It was a really long day, and it was the culmination of literally months of work. I am so grateful to all the poster presenters who flew to DC, to those who came to view the posters, to the reviewers and NSF program managers, and to the incredibly hard-working people at Georgia Tech and U. Mass-Amherst who pulled all of this together. We’ll know this summer if we get to take the next steps with ECEP. In any case, it’s been a great run with “Georgia Computes!”
Sounds pretty similar to the contextualized computing education that we’ve been arguing for with IPRE and Media Computation. The argument being made here is another example of the tension between the cognitive (abstract conceptual learning) and the situative (integrating students into a community of practice).
A math curriculum that focused on real-life problems would still expose students to the abstract tools of mathematics, especially the manipulation of unknown quantities. But there is a world of difference between teaching “pure” math, with no context, and teaching relevant problems that will lead students to appreciate how a mathematical formula models and clarifies real-world situations. The former is how algebra courses currently proceed — introducing the mysterious variable x, which many students struggle to understand. By contrast, a contextual approach, in the style of all working scientists, would introduce formulas using abbreviations for simple quantities — for instance, Einstein’s famous equation E=mc2, where E stands for energy, m for mass and c for the speed of light.
Imagine replacing the sequence of algebra, geometry and calculus with a sequence of finance, data and basic engineering. In the finance course, students would learn the exponential function, use formulas in spreadsheets and study the budgets of people, companies and governments. In the data course, students would gather their own data sets and learn how, in fields as diverse as sports and medicine, larger samples give better estimates of averages. In the basic engineering course, students would learn the workings of engines, sound waves, TV signals and computers. Science and math were originally discovered together, and they are best learned together now.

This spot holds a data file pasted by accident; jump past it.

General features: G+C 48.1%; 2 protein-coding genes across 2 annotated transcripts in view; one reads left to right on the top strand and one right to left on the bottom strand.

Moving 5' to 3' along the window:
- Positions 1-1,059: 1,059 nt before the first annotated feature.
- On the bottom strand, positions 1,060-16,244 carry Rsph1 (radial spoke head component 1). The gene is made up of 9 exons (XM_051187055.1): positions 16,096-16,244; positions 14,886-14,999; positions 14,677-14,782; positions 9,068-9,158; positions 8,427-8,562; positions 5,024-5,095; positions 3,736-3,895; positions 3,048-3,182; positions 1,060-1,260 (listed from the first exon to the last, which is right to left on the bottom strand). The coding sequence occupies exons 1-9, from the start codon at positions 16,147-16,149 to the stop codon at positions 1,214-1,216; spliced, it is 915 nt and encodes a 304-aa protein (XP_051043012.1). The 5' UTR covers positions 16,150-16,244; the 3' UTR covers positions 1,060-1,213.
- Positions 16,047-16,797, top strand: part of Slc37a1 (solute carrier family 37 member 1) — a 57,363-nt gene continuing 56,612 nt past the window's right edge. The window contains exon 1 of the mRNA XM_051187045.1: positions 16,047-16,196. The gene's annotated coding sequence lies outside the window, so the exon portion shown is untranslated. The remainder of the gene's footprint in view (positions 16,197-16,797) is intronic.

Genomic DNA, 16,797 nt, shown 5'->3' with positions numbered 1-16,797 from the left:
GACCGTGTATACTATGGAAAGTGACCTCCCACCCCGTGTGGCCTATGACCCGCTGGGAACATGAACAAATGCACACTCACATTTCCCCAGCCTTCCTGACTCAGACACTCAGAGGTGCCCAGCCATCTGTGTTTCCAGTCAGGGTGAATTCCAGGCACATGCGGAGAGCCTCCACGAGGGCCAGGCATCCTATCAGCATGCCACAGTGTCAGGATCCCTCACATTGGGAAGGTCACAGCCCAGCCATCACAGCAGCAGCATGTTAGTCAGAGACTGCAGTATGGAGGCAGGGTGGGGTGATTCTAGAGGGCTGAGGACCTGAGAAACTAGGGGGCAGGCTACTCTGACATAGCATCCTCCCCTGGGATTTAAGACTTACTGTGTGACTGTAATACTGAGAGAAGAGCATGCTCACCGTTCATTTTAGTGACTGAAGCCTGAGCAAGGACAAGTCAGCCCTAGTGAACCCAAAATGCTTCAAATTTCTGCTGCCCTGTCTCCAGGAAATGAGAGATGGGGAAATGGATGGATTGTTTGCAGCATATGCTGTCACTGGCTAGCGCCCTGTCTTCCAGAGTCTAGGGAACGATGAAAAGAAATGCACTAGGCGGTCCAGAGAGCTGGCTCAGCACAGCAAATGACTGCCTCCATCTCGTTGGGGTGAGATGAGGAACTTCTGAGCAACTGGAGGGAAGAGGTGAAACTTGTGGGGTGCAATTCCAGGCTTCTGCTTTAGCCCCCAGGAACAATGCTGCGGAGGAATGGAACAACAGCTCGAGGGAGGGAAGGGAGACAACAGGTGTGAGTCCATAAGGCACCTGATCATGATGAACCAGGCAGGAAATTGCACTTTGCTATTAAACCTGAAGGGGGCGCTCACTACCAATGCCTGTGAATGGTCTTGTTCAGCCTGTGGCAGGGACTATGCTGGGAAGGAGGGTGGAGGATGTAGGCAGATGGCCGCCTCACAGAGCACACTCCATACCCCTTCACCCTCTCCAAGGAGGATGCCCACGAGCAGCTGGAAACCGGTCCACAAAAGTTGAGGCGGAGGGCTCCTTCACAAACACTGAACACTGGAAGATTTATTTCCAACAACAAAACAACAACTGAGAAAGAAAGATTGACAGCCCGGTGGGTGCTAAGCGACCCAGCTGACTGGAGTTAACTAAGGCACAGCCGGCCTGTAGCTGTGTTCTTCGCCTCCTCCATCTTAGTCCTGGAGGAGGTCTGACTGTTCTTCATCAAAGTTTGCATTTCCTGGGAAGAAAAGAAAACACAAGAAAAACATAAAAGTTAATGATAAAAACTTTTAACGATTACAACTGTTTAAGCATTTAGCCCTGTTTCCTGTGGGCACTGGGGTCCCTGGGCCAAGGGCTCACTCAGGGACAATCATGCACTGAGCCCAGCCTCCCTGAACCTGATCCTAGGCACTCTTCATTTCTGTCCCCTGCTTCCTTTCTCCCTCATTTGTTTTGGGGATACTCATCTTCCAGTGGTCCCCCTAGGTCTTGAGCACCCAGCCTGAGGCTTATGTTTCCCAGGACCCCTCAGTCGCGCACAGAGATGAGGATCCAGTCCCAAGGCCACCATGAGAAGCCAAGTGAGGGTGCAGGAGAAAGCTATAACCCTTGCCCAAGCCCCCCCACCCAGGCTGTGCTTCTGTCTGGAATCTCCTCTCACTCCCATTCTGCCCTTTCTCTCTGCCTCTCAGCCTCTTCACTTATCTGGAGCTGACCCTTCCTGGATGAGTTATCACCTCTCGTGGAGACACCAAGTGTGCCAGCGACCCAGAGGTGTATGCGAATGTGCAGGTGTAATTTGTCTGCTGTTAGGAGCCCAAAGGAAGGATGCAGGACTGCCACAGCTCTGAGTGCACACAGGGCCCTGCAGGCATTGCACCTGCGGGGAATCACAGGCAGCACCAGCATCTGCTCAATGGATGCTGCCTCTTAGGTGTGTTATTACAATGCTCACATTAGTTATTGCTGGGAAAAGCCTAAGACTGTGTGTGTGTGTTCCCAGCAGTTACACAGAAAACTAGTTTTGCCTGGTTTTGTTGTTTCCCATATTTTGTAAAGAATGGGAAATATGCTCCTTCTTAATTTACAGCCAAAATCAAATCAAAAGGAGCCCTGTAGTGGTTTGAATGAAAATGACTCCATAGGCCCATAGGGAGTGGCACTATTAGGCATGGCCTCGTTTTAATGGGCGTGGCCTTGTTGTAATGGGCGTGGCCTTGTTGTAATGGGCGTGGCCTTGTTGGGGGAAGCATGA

This is pretty exciting for us doing MediaComp. Tom Lauwers, who has been developing the Finch robot (from CMU), has tweak our Jython Environment for Students (JES) so that Finch support is built-in. This means that the various supports for Media Computation built into JES (e.g., visualizations for sounds and pixels) are available while programming the Finch in Python. It’s nice to see the Media Computation software getting picked up and used in new contexts!
Full instructions here:
The JES team has allowed us to repackage JES with Finch software libraries, so we now have an incredibly easy way to setup an environment for writing Finch programs in Python. To see how easy, check out our instructions and screencast, which takes you from downloading to writing and running a Finch program in five minutes.
JES (the Jython Environment for Students) was developed to support the Media Computation approach to introductory Computer Science education. Since it was designed for education, it is the perfect first Finch environment: it sports a detailed help section, an easy to use step-by-step debugger, and a number of built-in tools for creating programs that manipulate images, audio, and video. We are very excited to add JES to our list of supported software environments, and again thank the JES team for allowing us to use their hard work!
I’m still wading through the 300 unread email awaiting my return from vacation. (Yes, the last week’s worth of blogs were all pre-recorded.) The family had a great time in California and at the ACM Awards in San Jose.
One of the interesting threads that came up while I was gone were the complaints from Senator Coburn about badly spent funds at NSF. In particular, his report highlights the “low-budget rodeo and hoedown” that was held at SIGCSE 2011. If you weren’t at SIGCSE 2011, you may not have heard about the event where teachers programmed 75 robots to dance together. Senator Coburn seems disappointed that the event was “a source of enjoyment for observers.” (It’s better if educational activities are not enjoyable?)
The organizers of the hoedown put together a reasonable and well-argued response. The event was really about getting a lot of teachers to try out new computing curricula and actually install the robot software (with help) on their computers. $6,283 is a remarkably low price (which actually led to some corporate matching) for faculty professional development.